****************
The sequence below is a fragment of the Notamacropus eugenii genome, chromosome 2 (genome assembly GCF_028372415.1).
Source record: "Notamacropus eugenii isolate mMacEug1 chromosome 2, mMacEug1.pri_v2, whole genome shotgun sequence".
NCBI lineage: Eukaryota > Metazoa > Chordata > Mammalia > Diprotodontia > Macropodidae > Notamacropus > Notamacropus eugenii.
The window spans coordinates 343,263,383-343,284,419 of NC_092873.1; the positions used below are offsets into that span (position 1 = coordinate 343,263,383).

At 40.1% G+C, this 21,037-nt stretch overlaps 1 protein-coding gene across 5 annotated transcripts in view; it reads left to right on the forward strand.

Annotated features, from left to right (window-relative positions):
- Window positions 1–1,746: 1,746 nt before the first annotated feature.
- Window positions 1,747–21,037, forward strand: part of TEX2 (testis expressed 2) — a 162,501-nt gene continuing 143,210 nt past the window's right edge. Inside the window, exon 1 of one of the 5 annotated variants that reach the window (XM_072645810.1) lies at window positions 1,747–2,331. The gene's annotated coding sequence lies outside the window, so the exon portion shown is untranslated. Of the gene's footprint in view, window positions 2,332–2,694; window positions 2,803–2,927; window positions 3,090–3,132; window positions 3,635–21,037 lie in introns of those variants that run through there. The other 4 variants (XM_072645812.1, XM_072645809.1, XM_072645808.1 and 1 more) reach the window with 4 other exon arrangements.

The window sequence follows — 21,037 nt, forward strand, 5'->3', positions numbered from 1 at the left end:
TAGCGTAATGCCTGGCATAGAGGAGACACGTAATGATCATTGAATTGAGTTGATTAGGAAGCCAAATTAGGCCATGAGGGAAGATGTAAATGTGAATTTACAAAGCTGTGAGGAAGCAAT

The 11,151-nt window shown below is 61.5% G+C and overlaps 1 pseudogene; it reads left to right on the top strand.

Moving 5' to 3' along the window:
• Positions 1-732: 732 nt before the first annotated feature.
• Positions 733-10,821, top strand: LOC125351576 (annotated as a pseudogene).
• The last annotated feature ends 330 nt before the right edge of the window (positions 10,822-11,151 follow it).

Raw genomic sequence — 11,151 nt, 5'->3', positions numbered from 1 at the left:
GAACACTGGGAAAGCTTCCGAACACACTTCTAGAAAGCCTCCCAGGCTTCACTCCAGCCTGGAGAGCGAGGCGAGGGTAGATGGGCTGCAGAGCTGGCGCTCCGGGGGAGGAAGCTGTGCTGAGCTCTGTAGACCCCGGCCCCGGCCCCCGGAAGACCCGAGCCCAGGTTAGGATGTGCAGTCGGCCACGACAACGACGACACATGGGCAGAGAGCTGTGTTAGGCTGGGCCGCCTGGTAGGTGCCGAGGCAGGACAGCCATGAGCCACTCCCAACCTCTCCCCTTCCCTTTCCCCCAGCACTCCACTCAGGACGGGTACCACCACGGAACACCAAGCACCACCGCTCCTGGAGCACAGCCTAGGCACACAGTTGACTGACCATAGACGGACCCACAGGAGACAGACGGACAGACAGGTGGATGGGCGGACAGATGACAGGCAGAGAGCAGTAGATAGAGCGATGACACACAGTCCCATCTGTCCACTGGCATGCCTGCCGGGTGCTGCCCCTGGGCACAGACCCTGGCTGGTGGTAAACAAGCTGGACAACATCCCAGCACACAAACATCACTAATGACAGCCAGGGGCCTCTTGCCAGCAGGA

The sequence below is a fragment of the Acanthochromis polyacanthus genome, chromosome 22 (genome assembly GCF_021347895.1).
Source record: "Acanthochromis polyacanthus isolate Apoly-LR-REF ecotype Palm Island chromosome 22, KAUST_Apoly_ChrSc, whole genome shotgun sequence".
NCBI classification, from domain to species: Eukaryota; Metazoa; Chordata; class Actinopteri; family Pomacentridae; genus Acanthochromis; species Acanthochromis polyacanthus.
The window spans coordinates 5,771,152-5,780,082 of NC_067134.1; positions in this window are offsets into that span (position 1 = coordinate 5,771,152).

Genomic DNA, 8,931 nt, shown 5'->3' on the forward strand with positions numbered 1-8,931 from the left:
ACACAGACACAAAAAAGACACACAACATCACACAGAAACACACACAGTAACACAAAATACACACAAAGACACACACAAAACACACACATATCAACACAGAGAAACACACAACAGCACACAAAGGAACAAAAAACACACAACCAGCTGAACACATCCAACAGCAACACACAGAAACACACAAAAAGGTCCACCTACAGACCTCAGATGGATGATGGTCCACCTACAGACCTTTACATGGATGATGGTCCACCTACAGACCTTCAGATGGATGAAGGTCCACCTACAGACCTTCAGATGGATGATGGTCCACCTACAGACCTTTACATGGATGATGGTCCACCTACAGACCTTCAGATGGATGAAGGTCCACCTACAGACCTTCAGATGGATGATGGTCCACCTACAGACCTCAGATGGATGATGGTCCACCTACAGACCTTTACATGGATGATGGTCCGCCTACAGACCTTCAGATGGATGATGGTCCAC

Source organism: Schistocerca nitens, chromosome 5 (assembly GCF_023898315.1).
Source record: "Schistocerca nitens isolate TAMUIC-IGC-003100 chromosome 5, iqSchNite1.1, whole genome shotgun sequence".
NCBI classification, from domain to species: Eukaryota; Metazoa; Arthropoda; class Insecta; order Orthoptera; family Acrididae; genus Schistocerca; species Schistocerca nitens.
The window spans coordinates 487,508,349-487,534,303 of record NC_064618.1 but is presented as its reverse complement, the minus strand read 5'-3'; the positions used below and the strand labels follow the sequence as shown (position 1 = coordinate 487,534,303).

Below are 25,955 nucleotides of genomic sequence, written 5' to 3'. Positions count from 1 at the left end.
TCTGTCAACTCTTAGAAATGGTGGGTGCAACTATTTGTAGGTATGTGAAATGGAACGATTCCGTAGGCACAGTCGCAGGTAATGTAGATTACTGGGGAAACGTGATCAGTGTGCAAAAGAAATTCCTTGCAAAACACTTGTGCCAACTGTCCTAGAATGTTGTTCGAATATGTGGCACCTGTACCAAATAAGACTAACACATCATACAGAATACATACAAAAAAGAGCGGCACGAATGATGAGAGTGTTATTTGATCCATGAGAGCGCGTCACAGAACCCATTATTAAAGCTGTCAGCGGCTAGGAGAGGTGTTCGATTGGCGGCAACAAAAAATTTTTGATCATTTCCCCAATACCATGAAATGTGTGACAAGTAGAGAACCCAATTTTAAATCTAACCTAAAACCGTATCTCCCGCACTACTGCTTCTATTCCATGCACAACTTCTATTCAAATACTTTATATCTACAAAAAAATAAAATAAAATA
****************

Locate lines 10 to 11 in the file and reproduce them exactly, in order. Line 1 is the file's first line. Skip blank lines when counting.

TAGCGTAATGCCTGGCATAGAGGAGACACGTAATGATCATTGAATTGAGTTGATTAGGAAGCCAAATTAGGCCATGAGGGAAGATGTAAATGTGAATTTACAAAGCTGTGAGGAAGCAAT

The 11,151-nt window shown below is 61.5% G+C and overlaps 1 pseudogene; it reads left to right on the top strand.